More harm than goodThe ruling Democratic Party (DP) is trying to give another round of disaster relief to all. On Tuesday, Rep. Yoon Ho-joong, DP floor leader, stressed the need to draw up and pass a supplementary budget, which includes more disaster relief, to comfort the public in its time of need. The crusade for handing out more cash to the public at large, both rich and poor, was initiated by President Moon Jae-in in February. If the DP’s proposal for the latest round of disaster relief passes the National Assembly, that will be a fifth package amounting to 30 trillion won ($26.9 billion), including compensation for losses by self-employed businesses during the pandemic.
This round of disaster relief will likely do more harm than good for the Korean economy. As the economy has started recovering, such a colossal cash handout is simply not needed. Thanks to the rapid rebound of the global economy as a result of vaccinations in places like the U.S. and U.K., the Bank of Korea has raised its projection for our growth this year to 4 percent from 3 percent. That should be a warning against the arbitrary unleashing of liquidity into the market. It is better for the government to tighten money supply to help control inflation and reduce its debt.
The national debt has already reached a dangerous level. It swelled to a whopping 1,000 trillion won from 660 trillion won in just four years after the launch of the Moon administration in 2017. More alarming is a government engrossed with making up for its red ink by issuing national bonds worth 100 trillion won a year since 2020. As a result, the debt-to-GDP ratio will hover around 60 percent in 2024. Korea will become a country with a dangerously high deficit.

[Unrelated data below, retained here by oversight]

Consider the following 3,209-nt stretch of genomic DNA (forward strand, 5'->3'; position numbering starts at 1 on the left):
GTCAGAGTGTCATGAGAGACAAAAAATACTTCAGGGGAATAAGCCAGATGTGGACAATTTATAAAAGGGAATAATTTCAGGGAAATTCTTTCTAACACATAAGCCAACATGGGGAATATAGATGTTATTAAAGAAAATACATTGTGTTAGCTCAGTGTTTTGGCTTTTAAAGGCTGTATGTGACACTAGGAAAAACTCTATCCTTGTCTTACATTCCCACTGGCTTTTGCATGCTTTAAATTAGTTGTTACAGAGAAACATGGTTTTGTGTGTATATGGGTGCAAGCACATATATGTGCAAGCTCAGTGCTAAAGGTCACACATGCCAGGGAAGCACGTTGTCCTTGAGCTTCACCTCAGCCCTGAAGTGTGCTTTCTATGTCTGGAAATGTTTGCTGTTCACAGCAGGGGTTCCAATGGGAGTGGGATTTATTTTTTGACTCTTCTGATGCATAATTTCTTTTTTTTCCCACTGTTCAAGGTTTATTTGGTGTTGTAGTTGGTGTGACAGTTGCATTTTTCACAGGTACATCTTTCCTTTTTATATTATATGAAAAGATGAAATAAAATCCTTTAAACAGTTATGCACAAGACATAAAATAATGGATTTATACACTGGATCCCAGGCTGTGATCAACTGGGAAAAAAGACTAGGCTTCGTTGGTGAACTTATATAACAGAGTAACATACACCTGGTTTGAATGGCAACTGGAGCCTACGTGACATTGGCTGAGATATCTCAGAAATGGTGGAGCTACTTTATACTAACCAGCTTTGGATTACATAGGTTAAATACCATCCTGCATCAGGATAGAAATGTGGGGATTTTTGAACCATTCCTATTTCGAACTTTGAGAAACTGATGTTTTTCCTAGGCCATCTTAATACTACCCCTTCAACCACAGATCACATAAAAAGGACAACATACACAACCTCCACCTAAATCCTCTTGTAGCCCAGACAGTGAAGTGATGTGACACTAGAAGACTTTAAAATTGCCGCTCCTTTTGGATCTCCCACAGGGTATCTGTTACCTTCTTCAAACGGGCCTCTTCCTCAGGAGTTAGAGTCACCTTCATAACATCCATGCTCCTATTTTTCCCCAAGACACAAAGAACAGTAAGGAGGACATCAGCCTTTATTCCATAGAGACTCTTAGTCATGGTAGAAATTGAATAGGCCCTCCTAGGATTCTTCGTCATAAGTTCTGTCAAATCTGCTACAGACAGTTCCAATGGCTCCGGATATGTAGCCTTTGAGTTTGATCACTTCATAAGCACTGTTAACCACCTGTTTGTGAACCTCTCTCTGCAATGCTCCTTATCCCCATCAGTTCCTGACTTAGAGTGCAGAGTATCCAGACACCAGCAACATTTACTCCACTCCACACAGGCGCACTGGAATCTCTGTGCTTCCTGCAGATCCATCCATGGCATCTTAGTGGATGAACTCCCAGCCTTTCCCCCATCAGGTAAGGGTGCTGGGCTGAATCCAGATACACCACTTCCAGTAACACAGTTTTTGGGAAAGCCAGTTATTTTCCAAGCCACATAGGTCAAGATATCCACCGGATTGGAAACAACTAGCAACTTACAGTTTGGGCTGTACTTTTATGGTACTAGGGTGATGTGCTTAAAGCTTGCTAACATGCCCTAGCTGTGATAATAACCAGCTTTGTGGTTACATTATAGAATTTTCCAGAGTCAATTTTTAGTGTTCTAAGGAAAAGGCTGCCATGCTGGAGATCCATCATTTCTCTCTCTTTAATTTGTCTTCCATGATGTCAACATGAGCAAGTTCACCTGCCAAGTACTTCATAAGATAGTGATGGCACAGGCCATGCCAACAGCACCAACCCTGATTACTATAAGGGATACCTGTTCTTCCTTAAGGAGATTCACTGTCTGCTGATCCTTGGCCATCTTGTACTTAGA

Showering the public with free money will simply trigger spikes in prices. If interest rates go up, as they are sure to do, it could push marginal households and companies into bankruptcy. The DP-proposed 300,000-won handout per person will also exacerbate the polarization of wealth. As research by the Korea Development Institute shows, the effect of disaster relief was quite limited as the relatively rich people were not willing to spend the money. The DP points to an expected 30-trillion-won increase in tax revenues this year, but that’s just the base effect of the government’s lower tax revenue from last year.
The new round of cash relief will likely be doled out shortly before September, when the DP determines its presidential candidate for the 2022 election. As the Chuseok holiday is in September, it is good timing. But the handouts will likely backfire. The expected increase in tax revenues should be used for repaying the government’s debt to help lessen the tax burden on future generations.